From the second edition of this book (1988) through the eighth edition, the terms articulation and phonological have been used in the title of the book (i.e., Articulation and Phonological Disorders). Some SLPs have differentiated these two terms for purposes of assessment and treatment of speech sound disorders. Articulation disorders refer to production-based (or motor-based) speech sound errors, and phonological disorders denote speech sound errors that are rule based (or linguistically based). However, in reality, it may be difficult to determine which of these concepts is most appropriate to describe a particular client’s error(s) productions. We must also recognize that there may be variables beyond motor production and rule acquisition that we need to attend to when we try to understand speech sound disorders. The revised title of this latest edition of the book reflects our attempt to better encapsulate the relationships among all of these terms.
ASHA, in its clinical portal (a website designed to assist clinicians), has defined speech sound disorders as “an umbrella term referring to any difficulty or combination of difficulties with perception, motor production, or phonological representation of speech sounds and speech segments—including phonotactic rules governing permissible speech sound sequences in a language” (ASHA, n.d.-c). In this book we use the terms articulation, phonology, and speech sound disorders somewhat interchangeably, but will hold to the traditional differentiation we have referred to between articulation and phonology when we talk about assessment and treatment.
Speech sound disorders may be described as ranging from something as mild as a lisp (interdentalizing the /s/ sounds; sometimes identified as substituting /θ/ for an /s/) to a disorder as significant as that found in an individual who is completely unintelligible. The terms delay and deviant are concepts that are often used to describe the nature of the sound errors produced by children. Delay refers to speech sound errors that are often noted as normal errors found in young children as they learn the proper use of sounds (e.g., lisps, misarticulations of /r/ or the affricates, sound substitutions and omission of sounds) but which persist in some children. Deviant refers to errors not typically observed in young children’s development (e.g., lateralization of sibilants, backing of alveolars, vowel errors). It should be noted that some scholars argue that the labels delay and deviance are not particularly useful because, in terms of overall language development (including speech sounds), delay often leads to deviance. This progression occurs because of the high degree of coordination involved in the development of all aspects of language (e.g., speech sounds, vocabulary, syntax). If one area is slow to develop (i.e., delayed), it may lead to difficulties across several areas of development, which results in errors that we might then describe as deviant.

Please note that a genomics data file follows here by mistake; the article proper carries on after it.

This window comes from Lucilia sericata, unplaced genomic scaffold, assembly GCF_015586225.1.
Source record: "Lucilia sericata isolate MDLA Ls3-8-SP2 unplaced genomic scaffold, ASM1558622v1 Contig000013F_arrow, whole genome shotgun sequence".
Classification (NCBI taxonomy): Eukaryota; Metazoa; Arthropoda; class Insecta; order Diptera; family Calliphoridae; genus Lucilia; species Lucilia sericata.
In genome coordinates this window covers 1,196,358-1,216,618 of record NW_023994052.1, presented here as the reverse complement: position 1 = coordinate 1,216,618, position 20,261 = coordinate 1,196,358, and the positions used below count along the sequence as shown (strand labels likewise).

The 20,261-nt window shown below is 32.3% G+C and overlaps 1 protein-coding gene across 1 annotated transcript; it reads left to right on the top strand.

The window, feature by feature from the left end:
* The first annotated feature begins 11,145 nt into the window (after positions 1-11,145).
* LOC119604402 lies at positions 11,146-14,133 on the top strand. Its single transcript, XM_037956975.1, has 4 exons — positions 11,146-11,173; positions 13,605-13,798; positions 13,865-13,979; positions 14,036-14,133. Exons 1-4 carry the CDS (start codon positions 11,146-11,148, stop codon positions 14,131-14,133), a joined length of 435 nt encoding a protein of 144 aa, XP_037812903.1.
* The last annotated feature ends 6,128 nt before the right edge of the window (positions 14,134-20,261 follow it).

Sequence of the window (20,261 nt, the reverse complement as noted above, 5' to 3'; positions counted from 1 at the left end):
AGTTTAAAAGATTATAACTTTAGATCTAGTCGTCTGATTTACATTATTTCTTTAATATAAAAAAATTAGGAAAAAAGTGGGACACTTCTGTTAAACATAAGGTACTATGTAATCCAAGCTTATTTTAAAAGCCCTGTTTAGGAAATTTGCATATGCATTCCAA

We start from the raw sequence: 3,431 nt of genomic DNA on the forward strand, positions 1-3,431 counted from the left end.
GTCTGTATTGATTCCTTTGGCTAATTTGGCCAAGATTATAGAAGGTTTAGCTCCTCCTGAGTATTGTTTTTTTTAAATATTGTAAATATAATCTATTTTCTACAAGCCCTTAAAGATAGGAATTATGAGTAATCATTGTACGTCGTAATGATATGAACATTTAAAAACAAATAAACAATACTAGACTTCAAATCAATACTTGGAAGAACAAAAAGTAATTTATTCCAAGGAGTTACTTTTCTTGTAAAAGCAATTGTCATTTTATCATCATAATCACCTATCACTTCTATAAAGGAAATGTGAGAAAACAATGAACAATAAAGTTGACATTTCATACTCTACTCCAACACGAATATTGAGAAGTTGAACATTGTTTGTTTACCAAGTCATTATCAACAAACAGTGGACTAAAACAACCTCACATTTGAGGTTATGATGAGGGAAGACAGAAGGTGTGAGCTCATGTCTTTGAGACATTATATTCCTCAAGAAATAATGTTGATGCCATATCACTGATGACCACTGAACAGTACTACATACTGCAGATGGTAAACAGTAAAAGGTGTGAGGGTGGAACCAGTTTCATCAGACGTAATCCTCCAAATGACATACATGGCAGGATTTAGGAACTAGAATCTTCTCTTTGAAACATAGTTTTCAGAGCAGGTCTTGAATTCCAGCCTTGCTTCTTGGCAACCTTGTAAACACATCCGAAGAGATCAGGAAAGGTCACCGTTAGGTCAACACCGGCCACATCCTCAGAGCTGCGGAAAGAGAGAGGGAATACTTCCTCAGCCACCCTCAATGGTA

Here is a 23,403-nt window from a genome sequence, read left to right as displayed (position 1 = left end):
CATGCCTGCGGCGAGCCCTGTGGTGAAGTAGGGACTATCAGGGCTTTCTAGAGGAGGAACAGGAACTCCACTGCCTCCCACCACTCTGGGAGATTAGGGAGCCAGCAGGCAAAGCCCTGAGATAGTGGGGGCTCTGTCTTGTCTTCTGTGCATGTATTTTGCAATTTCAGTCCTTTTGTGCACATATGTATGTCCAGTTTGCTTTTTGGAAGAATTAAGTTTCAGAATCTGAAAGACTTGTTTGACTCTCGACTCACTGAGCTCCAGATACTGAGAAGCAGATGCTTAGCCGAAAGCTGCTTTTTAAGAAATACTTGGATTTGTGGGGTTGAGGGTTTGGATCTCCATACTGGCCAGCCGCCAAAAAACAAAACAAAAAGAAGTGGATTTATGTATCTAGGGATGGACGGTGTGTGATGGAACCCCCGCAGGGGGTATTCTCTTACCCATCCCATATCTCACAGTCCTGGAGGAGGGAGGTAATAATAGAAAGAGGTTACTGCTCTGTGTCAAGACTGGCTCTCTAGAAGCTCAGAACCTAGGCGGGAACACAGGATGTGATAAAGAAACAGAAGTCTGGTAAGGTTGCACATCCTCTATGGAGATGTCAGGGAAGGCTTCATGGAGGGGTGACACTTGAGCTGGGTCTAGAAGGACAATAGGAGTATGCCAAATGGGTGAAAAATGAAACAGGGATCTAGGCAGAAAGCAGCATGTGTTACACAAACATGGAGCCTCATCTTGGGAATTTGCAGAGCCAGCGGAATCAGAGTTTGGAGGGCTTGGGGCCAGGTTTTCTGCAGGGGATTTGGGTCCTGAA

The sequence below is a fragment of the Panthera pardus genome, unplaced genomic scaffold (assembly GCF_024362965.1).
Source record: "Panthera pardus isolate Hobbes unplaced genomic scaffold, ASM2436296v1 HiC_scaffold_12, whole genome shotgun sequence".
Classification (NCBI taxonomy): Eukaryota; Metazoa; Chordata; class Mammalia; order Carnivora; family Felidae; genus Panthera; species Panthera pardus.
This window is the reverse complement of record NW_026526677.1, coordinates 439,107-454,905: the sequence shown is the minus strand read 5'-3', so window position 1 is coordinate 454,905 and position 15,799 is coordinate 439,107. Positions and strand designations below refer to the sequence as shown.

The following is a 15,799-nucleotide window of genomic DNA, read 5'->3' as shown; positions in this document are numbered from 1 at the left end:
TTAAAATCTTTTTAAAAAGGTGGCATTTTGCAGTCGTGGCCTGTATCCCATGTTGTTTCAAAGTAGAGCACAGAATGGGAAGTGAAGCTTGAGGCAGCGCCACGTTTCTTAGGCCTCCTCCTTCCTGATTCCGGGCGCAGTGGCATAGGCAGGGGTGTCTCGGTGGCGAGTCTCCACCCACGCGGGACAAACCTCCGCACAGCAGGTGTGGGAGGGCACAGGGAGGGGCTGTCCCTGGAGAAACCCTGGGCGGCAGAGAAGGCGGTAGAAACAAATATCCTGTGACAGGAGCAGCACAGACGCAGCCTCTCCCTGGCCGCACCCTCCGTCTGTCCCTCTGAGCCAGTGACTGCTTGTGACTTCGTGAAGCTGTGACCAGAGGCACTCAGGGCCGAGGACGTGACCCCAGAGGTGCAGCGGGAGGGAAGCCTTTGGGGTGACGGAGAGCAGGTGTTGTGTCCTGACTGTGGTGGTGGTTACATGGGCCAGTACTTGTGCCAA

Typically, speech sound disorders are seen in children, and the pediatric population is the focus of this text. As discussed earlier, there have been many estimates and studies of how common these disorders are (i.e., their prevalence). In 2003, Campbell and colleagues presented data suggesting that speech sound disorders occur in approximately 15.6% of 3-year-old children. A prevalence of 11% was reported by Dodd and colleagues (2018) in a group of 1,494 Australian 4 year olds. Findings reported by Shriberg et al. (1999) indicated that by age 6 years, up to 3.8% of that age group continues to have difficulty with speech sound production. The differences in prevalence between these three percentages indicates that many of these problems are resolved during the preschool period. Although a positive trend, it does not remove the need for intervention for some children in order to learn accurate production of speech sounds. This is seen most obviously in the report of Mullen and Schooling (2010), who reported in a national study, among prekindergarten children referred for possible communication difficulties, that approximately 75% were identified as having articulation/intelligibility difficulties (the most frequently identified disorders category). In addition, in that same study it was reported that up to 56% of the overall caseloads of school-based clinicians may involve instruction of speech sound production problems. More recently, a 2018 survey by ASHA indicated that 90% of clinicians working in the schools regularly serve children with speech sound disorders.
The nature of SLPs’ work with speech sound disorders has expanded in recent decades. As mentioned previously, many of these disorders often coexist with disorders in comprehension or production of language (something we discuss in more detail later in this text). Most speech sound disorders occur in children under the age of 8 years, but speech sound production errors may persist past that point and occur in older children and adults. Working with older children and adults may require some unique considerations, and thus a major portion of a separate chapter is devoted to that group. Information contained in this book is relevant to the treatment of any client who faces difficulties producing speech sounds; however, adult speech sound disorde...